Official: Feds should look at e-cigs on planes

Published on NewsOK Modified: August 15, 2014 at 4:33 pm •  Published: August 15, 2014
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BOSTON (AP) — Federal authorities should consider further restrictions for electronic cigarettes on planes, airport officials said after one of the devices apparently started a small fire that forced passengers to briefly evacuate a plane last weekend.

Ed Freni, director of aviation at the Massachusetts Port Authority, which operates Boston's Logan International Airport, said the device was packed in a passenger's checked luggage and burned a small hole in the bag. He said it could have been far more serious had a baggage handler not smelled smoke, located the smoldering bag and extinguished it before the plane took off.

"If that airplane had taxied out and got airborne it might have been a very different story," Freni said Friday.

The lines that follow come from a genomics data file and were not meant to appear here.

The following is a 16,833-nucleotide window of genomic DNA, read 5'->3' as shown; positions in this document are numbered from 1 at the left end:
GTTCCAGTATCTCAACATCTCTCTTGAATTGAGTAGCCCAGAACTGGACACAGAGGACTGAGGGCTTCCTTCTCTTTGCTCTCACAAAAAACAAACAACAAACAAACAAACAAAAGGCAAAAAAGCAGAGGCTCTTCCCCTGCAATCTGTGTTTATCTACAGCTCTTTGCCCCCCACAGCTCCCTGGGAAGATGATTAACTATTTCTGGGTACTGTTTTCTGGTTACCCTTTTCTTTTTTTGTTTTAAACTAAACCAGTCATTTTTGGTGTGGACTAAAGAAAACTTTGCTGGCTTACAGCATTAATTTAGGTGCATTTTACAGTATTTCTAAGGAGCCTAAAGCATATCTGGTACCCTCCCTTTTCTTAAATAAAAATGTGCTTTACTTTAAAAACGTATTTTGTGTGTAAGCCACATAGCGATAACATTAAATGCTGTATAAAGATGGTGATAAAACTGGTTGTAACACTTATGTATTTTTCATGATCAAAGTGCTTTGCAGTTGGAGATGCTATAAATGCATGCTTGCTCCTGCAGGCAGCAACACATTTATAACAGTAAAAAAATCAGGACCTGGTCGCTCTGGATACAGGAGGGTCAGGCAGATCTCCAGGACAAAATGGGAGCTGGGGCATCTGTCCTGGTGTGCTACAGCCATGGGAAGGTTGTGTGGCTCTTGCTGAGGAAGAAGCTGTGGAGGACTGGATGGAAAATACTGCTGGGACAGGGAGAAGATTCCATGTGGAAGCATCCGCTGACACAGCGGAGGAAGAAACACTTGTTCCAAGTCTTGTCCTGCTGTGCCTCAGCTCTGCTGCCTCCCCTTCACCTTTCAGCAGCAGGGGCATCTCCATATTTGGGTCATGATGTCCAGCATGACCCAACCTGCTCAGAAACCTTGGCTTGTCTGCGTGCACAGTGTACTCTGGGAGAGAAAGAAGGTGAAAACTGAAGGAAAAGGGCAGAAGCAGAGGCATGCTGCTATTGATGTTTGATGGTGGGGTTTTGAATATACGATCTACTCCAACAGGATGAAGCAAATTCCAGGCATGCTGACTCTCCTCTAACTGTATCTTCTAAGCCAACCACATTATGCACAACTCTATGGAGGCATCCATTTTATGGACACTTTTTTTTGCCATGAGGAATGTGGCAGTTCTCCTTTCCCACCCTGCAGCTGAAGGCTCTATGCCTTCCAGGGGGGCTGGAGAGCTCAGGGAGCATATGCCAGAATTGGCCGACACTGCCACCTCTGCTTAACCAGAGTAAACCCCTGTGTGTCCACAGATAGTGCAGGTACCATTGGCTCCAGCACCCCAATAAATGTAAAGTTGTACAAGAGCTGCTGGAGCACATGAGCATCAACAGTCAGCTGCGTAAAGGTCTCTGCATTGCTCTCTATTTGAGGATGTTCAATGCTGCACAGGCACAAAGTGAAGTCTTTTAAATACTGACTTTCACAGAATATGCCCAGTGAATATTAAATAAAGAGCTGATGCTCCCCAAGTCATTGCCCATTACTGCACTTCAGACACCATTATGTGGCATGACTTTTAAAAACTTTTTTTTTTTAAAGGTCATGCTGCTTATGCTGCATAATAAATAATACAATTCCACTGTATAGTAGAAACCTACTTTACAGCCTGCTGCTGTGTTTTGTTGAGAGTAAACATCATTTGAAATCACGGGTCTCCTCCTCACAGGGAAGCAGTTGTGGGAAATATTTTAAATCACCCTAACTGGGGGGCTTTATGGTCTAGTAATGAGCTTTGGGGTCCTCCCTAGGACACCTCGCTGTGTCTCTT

E-cigarettes, which turn a liquid nicotine solution into a vapor, are typically powered by lithium-ion batteries. They are considered personal devices under U.S. aviation rules and are treated like other battery-powered devices, such as laptop computers, cellphones and cameras. Like cigarettes, however, passengers can't use e-cigs in-flight.

Under current federal regulations, airline passengers are allowed to bring personal devices onto planes, but all lithium-ion batteries must be protected from damage or accidental activation. Spare lithium-ion batteries are prohibited from checked baggage.

A U.S. Department of Transportation spokeswoman said the agency, which regulates which items are deemed hazardous on planes, is not currently considering further restrictions on personal devices.

Freni, of the Massachusetts Port Authority, says not enough attention has been paid to potential fire safety issues around e-cigarettes.

While the authority and the airline say all signs point to the e-cigarette as the source of the fire, the Massachusetts Department of Fire Services said the cause had not yet been determined.

Department spokeswoman Jennifer Mieth cautioned people not to jump to conclusions about e-cigarette safety, but she said the agency does recommend users disconnect the device's batteries before putting them away as a precaution.

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